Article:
The Round Barns of the Southern Townships

Today there are only a few round barns still standing in the southern part of the Eastern Townships, but they’re the pride of our local citizens and attract the curiosity of visitors. Here are 5 round barns you can still admire when you’re visiting the area.

By Marie-Claude Masse


Mansonville

Built in 1911, the Mansonville round barn, with its clapboard siding, has three stories and a tin roof topped with a cupola and gable roof dormers. Thanks to several contributions and grants, plus many donations, a lot of restoration work is being carried out to return it to its lustre of the past. Once completed, this barn will become an interpretation centre for the region’s agricultural, forest and landscape built heritage. Did you know that on the premises of the Mansonville round barn, every Saturday until Thanksgiving, you can visit a public market where the area producers offer you their fresh products?

25, Joseph-Blanchet St, Mansonville


Crédit : Samuel Foisy

Barnston-Ouest

The impressive Stanley-Holmes round barn, built in 1907 for William Stanley Holmes, a dairy farmer, has been well taken care of over the years by its owner, M. Stanley Holmes, grandson of William. His constant attention and all the care he devoted to its upkeep has raised this country barn to the rank of being a true heritage art masterpiece. If you’re in the area and you run into M. Holmes, don’t hesitate to ask him for a visit. He will proudly open the doors of his barn for you.

2523, Holmes Rd, Barnston-Ouest


Crédit : François Létourneau

Coaticook

As you head out to Mount Pinacle or to the beach at Lyster Lake, you’ll find the biggest round barn of the Townships right here on the Baldwin Mills-Barnston road. Even though it hasn’t been used since 2009, and although it really needs a lot of love, it still offers a fine glimpse of the past with its cedar shingle siding and its pretty turret.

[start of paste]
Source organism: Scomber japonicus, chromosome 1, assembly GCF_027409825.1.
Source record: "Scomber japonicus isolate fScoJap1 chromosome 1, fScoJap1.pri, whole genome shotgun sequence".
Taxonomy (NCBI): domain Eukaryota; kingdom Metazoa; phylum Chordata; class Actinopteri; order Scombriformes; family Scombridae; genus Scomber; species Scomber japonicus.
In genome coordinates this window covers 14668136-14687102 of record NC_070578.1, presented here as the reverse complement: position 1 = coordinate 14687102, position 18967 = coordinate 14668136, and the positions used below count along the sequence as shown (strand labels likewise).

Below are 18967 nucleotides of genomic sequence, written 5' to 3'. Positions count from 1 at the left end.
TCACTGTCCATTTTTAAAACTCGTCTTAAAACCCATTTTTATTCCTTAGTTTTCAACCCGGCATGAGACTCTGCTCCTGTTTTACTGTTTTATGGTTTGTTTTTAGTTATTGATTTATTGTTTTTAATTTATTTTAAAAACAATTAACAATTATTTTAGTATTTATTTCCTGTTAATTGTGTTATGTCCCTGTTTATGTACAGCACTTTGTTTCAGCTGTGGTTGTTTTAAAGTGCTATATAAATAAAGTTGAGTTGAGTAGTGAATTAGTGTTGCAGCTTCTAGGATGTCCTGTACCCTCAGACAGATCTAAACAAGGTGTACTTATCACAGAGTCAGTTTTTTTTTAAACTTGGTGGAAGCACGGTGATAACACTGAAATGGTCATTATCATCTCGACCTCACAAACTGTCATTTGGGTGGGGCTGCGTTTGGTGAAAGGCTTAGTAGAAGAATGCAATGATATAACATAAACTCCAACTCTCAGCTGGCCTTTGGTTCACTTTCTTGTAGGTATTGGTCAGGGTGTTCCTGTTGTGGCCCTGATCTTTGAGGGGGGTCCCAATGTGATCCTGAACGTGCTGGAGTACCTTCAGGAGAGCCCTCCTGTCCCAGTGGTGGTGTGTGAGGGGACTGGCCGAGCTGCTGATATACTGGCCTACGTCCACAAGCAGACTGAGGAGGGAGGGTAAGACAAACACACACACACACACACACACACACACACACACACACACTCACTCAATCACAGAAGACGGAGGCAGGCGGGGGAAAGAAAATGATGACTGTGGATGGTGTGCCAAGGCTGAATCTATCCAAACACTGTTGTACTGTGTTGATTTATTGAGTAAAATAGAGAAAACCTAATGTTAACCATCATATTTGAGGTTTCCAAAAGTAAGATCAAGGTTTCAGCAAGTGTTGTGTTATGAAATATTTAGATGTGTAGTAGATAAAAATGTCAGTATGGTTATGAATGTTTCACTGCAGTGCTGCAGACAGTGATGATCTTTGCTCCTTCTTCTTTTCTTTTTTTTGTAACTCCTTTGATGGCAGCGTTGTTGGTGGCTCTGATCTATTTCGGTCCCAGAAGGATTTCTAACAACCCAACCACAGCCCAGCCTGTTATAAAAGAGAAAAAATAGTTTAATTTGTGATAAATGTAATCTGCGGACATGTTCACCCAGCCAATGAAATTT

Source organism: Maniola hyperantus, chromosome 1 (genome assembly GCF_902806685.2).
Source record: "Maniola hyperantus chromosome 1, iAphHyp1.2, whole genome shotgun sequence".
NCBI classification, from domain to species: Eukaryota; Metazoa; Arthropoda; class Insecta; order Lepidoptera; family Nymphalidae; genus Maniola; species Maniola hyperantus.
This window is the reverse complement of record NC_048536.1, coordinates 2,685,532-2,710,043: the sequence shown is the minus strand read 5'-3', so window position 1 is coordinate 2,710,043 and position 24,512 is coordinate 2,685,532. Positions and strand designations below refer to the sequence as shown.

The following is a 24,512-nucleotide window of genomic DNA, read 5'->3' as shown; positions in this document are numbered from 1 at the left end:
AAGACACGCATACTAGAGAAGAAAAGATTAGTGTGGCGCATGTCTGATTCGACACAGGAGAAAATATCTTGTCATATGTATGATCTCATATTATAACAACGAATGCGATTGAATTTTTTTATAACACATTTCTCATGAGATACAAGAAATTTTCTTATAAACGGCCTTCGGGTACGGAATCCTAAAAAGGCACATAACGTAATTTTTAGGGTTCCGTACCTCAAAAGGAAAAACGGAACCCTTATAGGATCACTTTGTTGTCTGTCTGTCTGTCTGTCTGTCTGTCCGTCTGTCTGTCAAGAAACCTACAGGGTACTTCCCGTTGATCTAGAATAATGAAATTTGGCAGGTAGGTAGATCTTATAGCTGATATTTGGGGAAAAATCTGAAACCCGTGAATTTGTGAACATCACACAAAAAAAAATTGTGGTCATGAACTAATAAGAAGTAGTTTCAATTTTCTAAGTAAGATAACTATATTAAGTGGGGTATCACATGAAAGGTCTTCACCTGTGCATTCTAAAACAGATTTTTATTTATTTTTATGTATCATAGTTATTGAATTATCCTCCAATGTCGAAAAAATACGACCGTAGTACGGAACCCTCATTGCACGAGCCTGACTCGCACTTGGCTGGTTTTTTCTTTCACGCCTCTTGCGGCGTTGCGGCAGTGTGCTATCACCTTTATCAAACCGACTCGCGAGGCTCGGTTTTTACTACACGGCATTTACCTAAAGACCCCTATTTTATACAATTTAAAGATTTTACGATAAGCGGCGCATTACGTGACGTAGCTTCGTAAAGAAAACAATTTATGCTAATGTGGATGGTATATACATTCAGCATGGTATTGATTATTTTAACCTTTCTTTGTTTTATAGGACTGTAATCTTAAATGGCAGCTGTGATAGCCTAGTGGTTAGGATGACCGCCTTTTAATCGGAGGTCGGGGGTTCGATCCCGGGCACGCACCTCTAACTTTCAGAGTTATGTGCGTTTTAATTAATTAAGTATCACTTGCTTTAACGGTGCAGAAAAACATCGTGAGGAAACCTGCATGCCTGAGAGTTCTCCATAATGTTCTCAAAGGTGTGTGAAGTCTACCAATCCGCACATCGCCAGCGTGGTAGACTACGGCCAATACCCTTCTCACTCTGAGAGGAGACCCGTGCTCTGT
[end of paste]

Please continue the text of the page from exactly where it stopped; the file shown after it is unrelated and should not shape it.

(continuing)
1282, Baldwin Mills-Barnston Rd, Coaticook


Brome Lake

As you drive along bucolic Scott Road, in the Brome Lake area, you can admire the last round barn built in the Eastern Townships, in 1915–1916. It hasn’t been in use for several years, but it’s still remarkably well preserved. It cedar shingles, its pinched sheet metal roof, its dormers and its pretty turret all contribute to its olden day charm.

35, Scott Rd, Brome Lake


Saint-Ignace-de-Stanbridge

Built in 1882, the Walbridge barn, although not quite circular, is absolutely worth a visit. You’ll be amazed by the originality of its dodecagonal structure (12 sides!), unique in Quebec, its gable walls and two-sided roof. Very well preserved, the barn houses the agriculture collection of the Missisquoi Museum, and can be visited every day from 11:00 a.m. to 4:30 p.m. Visit the museum to admire the know-how behind these period construction techniques. What a great idea!

189, Mystic Rd, Saint-Ignace-de-Stanbridge

A Short History Lesson

True architectural gems, round barns were popular in New England throughout the second half of the 19th century. They first appeared in our region in the early 20th century.

There’s one legend that has persisted over time about the origins of round barns: It was believed they were built this way so the devil couldn’t hide in any dark corners. However, much more practical reasons motivated builders to use this type of structure because it allowed farmers to organize their work much more efficiently. Livestock was placed in the centre to facilitate feeding and cleaning chores; Windows could be installed all around and ensured a constant source of light, a better air circulation, and the round shape was less vulnerable to strong winds. Finally, besides being quite attractive buildings, these round barns were extremely efficient.

So, why did they stop building them so quickly? The reason is quite simple: Their round shape made it difficult to add more space to the structure; plus, their construction required a lot of building materials. This is why, after a brief period of popularity, people stopped building them and opted for the rectangular shaped barns we know today.

Nowadays, only a handful remain. Many were destroyed by fire or demolished due to their lack of maintenance, which had become too expensive.

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